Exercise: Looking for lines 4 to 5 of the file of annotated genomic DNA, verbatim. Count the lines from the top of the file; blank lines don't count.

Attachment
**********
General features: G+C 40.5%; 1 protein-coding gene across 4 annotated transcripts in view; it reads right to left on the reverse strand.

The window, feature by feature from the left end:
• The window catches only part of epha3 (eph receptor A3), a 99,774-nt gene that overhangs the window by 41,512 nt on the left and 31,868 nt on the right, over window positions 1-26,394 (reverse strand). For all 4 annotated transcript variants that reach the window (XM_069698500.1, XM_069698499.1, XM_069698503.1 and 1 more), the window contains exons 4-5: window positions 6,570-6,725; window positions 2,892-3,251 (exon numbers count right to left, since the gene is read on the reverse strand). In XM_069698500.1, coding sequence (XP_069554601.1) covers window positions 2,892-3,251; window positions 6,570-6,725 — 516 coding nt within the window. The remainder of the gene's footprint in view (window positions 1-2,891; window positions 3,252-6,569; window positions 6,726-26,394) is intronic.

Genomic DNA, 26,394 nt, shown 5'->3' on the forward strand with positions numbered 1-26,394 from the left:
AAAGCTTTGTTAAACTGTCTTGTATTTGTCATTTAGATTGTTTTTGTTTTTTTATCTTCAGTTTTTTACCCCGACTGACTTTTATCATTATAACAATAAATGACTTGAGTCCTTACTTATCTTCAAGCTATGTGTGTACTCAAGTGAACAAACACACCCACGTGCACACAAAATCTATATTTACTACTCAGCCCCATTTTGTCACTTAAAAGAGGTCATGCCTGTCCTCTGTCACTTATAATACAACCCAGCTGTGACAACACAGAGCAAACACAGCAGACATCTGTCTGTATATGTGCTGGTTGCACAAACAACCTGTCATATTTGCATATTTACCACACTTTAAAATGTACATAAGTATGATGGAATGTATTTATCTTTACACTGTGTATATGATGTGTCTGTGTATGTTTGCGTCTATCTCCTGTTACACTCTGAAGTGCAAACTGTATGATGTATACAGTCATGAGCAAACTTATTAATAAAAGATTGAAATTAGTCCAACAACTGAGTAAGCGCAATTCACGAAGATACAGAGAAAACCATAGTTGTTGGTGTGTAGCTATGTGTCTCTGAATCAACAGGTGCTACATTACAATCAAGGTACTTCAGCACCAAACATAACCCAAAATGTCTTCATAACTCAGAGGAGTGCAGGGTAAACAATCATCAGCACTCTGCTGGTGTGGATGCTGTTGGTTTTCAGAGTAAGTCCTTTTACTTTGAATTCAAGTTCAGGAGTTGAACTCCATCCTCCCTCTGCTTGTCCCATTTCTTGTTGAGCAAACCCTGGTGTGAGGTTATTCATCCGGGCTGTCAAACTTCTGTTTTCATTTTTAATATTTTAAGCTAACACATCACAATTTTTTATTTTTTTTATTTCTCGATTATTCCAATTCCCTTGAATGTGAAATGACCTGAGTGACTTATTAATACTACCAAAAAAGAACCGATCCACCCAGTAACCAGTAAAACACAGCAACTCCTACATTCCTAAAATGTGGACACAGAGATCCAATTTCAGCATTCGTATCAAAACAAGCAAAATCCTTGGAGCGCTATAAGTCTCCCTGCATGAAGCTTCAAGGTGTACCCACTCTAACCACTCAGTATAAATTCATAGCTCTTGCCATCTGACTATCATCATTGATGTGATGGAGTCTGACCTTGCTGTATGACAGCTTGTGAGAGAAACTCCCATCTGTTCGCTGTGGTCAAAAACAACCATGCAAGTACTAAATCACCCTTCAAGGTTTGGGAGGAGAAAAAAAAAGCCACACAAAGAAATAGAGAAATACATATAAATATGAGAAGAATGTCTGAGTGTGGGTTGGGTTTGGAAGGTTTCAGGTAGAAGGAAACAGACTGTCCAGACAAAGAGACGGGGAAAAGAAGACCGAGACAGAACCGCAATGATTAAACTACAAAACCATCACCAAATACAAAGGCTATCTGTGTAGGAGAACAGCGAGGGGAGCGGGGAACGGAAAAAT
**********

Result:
Genomic DNA, 26,394 nt, shown 5'->3' on the forward strand with positions numbered 1-26,394 from the left:
AAAGCTTTGTTAAACTGTCTTGTATTTGTCATTTAGATTGTTTTTGTTTTTTTATCTTCAGTTTTTTACCCCGACTGACTTTTATCATTATAACAATAAATGACTTGAGTCCTTACTTATCTTCAAGCTATGTGTGTACTCAAGTGAACAAACACACCCACGTGCACACAAAATCTATATTTACTACTCAGCCCCATTTTGTCACTTAAAAGAGGTCATGCCTGTCCTCTGTCACTTATAATACAACCCAGCTGTGACAACACAGAGCAAACACAGCAGACATCTGTCTGTATATGTGCTGGTTGCACAAACAACCTGTCATATTTGCATATTTACCACACTTTAAAATGTACATAAGTATGATGGAATGTATTTATCTTTACACTGTGTATATGATGTGTCTGTGTATGTTTGCGTCTATCTCCTGTTACACTCTGAAGTGCAAACTGTATGATGTATACAGTCATGAGCAAACTTATTAATAAAAGATTGAAATTAGTCCAACAACTGAGTAAGCGCAATTCACGAAGATACAGAGAAAACCATAGTTGTTGGTGTGTAGCTATGTGTCTCTGAATCAACAGGTGCTACATTACAATCAAGGTACTTCAGCACCAAACATAACCCAAAATGTCTTCATAACTCAGAGGAGTGCAGGGTAAACAATCATCAGCACTCTGCTGGTGTGGATGCTGTTGGTTTTCAGAGTAAGTCCTTTTACTTTGAATTCAAGTTCAGGAGTTGAACTCCATCCTCCCTCTGCTTGTCCCATTTCTTGTTGAGCAAACCCTGGTGTGAGGTTATTCATCCGGGCTGTCAAACTTCTGTTTTCATTTTTAATATTTTAAGCTAACACATCACAATTTTTTATTTTTTTTATTTCTCGATTATTCCAATTCCCTTGAATGTGAAATGACCTGAGTGACTTATTAATACTACCAAAAAAGAACCGATCCACCCAGTAACCAGTAAAACACAGCAACTCCTACATTCCTAAAATGTGGACACAGAGATCCAATTTCAGCATTCGTATCAAAACAAGCAAAATCCTTGGAGCGCTATAAGTCTCCCTGCATGAAGCTTCAAGGTGTACCCACTCTAACCACTCAGTATAAATTCATAGCTCTTGCCATCTGACTATCATCATTGATGTGATGGAGTCTGACCTTGCTGTATGACAGCTTGTGAGAGAAACTCCCATCTGTTCGCTGTGGTCAAAAACAACCATGCAAGTACTAAATCACCCTTCAAGGTTTGGGAGGAGAAAAAAAAAGCCACACAAAGAAATAGAGAAATACATATAAATATGAGAAGAATGTCTGAGTGTGGGTTGGGTTTGGAAGGTTTCAGGTAGAAGGAAACAGACTGTCCAGACAAAGAGACGGGGAAAAGAAGACCGAGACAGAACCGCAATGATTAAACTACAAAACCATCACCAAATACAAAGGCTATCTGTGTAGGAGAACAGCGAGGGGAGCGGGGAACGGAAAAAT